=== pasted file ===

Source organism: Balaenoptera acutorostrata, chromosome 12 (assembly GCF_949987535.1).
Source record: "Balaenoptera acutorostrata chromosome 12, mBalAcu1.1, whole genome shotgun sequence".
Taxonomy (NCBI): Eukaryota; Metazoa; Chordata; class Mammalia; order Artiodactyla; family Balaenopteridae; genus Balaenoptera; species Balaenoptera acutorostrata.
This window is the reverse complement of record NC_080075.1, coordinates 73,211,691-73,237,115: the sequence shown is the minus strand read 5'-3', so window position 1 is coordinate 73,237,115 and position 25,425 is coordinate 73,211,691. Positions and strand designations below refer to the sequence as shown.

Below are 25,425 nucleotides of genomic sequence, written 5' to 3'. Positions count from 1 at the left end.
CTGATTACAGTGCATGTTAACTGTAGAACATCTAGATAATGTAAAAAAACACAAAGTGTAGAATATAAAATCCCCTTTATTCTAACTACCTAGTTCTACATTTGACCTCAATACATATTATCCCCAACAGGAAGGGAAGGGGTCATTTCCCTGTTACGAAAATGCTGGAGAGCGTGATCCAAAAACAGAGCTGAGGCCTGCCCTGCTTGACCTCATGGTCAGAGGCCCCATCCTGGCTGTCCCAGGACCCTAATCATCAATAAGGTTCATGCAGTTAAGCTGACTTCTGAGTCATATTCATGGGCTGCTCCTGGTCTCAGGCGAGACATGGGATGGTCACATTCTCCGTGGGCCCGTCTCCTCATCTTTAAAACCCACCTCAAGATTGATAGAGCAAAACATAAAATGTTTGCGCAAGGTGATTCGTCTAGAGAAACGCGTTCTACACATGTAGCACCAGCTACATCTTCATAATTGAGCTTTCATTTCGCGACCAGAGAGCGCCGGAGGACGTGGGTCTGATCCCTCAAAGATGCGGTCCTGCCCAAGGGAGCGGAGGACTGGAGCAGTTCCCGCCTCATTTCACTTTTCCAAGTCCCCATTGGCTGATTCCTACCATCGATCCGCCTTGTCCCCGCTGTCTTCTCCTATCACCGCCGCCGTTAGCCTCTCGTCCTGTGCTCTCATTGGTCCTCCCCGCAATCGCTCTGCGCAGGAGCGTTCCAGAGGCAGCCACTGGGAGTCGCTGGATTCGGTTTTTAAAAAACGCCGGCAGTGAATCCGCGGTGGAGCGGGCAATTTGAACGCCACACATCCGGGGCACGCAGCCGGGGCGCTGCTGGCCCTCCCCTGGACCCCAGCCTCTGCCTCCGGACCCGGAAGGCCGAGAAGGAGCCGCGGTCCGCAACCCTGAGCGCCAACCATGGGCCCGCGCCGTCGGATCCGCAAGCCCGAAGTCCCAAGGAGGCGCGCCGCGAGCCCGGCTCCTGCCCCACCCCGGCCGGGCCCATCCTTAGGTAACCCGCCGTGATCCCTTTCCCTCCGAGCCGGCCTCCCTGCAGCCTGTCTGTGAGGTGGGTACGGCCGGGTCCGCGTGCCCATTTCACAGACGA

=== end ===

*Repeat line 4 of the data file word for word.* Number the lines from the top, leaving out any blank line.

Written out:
This window is the reverse complement of record NC_080075.1, coordinates 73,211,691-73,237,115: the sequence shown is the minus strand read 5'-3', so window position 1 is coordinate 73,237,115 and position 25,425 is coordinate 73,211,691. Positions and strand designations below refer to the sequence as shown.